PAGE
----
According to the appeal court’s opinion, the daughter had special needs.  The psychologist found the she was estranged from her father for “completely irrational” reasons that were the result of her anxiety and OCD.

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Evidence collected from an unlawful search is generally not admissible in a Washington criminal case.  If, however, the evidence is ultimately obtained pursuant to lawful means independent of the lawful search, it may be admissible.  When considering this “independent source doctrine,” the court must consider whether the illegally obtained evidence affected the decision to seek or issue the warrant.  The independent source doctrine applies if the illegal search did not contribute to the otherwise lawful warrant being issued.

A defendant recently challenged evidence that was collected from his phone pursuant to a second warrant after the original warrant had been found to be improper.  According to the appeal court’s opinion, the defendant was arrested after a shopper noticed him taking “upskirt” photos of a teenage girl at a grocery store.  The police seized his phone at the time of the arrest and subsequently obtained a warrant to search the phone.  The warrant covered all photos and videos on the phone “related to this investigation of voyeurism.  The officers seized more than 500 files and charged the defendant with voyeurism.

The trial court granted a motion to suppress the phone evidence, finding the warrant lacked sufficient particularity.  That day, the police obtained another warrant that again covered photos or videos related to the voyeurism investigation, but this time added the name of the store, the city, the name and age of the alleged victim, what the alleged victim was wearing, and the date the photos were taken.  Eighteen photos of the girl were found on the phone.  The trial court denied the defendant’s motion to suppress the evidence from the second search.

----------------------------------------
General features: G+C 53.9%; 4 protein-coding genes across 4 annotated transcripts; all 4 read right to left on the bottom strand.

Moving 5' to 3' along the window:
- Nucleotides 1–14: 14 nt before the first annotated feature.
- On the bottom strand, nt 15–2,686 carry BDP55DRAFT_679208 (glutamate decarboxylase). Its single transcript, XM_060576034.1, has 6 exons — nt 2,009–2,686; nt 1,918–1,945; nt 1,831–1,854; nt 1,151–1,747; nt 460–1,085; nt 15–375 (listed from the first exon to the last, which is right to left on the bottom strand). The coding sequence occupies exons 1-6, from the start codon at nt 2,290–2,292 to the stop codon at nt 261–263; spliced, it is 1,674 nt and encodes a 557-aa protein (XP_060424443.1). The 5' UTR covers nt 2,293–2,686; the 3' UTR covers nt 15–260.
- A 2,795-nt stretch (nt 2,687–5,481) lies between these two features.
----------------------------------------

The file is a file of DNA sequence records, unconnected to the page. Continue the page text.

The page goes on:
In some instances involving alleged domestic violence, courts may issue permanent protection orders.  Even if there are no intentions to contact the protected party, a respondent may find an ongoing protection order to have other consequences and seek to terminate it.  The court is to consider nine factors to determine if a substantial change in circumstances supports termination of the protection order.  Only factors that address whether the respondent is likely to commit domestic violence acts against the other party in the future are to be considered.  The respondent has the burden of showing the substantial change in circumstances by a preponderance of the evidence.

A man recently sought termination of a permanent protection order.  According to the appeals court opinion, the man’s wife filed for legal separation and a one-year protection order after he assaulted her in 1996.  The divorce decree prohibited each party from going to each other’s homes or workplaces.

In 2002, the ex-wife sought a protection order against her ex-husband on behalf of herself and their children.  She alleged that he had behaved aggressively toward their son, but he denied any abuse.  The court entered an ex parte domestic violence order of protection.